Also, Lee comes up with a logical reason for people to be afraid. The kid uses his power to read some ones mind, and prove his powers exist, and it freaks people out, Which... and I know it hurts the metaphor....if people were doing, you would be pretty freaked out. Especially if they used it as willy-nilly as Xavier does. There is a reason sci-fi authors have called the practice "mental rape" since the 50s.

      Also, maybe when you invite the racial supremacist terrorist (Magneto) onto your team, after starting off threatening nuclear attacks and babbling about how humans are inferior and should be enslaved or killed an moved on from the ere... the Avengers are not the jackasses for wondering what the hell is going on, and have some questions. Sorry, I love Claremont's X-Men like anyone else, including that Magneto storyline he wrote, but that element with eh Avengers always bugged me. Great character stories with Magneto at the at time, really great stuff. And yes, I know the order was handed down from above to not explain clearly, so the X-Men could be even more outsiders.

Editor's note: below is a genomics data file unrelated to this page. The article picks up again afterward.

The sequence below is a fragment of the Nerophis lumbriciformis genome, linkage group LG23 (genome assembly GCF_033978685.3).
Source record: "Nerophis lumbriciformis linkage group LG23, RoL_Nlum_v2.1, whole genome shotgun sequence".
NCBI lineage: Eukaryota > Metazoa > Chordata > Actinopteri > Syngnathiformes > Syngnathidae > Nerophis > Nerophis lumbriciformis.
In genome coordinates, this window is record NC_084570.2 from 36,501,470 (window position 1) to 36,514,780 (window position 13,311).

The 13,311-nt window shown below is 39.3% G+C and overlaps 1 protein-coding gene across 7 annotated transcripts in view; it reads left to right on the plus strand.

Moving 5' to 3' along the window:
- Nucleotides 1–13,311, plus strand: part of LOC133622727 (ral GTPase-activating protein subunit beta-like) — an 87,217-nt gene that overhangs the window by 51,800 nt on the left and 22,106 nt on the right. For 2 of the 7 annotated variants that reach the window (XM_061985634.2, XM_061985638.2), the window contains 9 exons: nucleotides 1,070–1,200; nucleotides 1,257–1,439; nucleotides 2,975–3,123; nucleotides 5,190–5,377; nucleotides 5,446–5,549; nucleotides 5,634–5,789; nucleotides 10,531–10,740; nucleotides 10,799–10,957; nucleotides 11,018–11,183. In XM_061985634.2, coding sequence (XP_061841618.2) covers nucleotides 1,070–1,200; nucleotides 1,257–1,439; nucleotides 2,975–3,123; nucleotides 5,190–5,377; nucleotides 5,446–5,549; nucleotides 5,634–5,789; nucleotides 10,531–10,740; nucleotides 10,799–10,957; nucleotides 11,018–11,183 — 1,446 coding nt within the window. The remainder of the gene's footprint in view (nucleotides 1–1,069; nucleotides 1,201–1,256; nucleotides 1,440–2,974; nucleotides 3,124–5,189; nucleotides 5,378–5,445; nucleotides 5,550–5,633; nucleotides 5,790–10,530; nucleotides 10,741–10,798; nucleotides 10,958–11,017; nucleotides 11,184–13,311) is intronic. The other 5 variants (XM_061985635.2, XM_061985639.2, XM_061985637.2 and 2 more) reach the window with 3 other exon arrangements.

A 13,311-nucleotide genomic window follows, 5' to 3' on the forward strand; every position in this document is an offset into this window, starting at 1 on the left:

AS for teh book. NO, I have not read it. UNlike many people, during some issues during teh pandemic, I actually got to read less than normal. I probably will ot be able to get ot it right now.

      Though, I believe he wrote the book "Superman on teh Couch," which I read as a n o-good teen.


    2. I find that, when people credit Stan at the expense of Jack, I get all riled up; and when people say Jack did it all and Stan did nothing, I get all riled up.
      It was the magic between those two guys that made Marvel. (And lets throw Ditko in there for good measure.)

      But I've always said that, even if Ditko and Kirby plotted every single one of those stories alone (and I don't think they did, at least not in the beginning), Stan's contribution as editor/scripter/PR man was incalculable.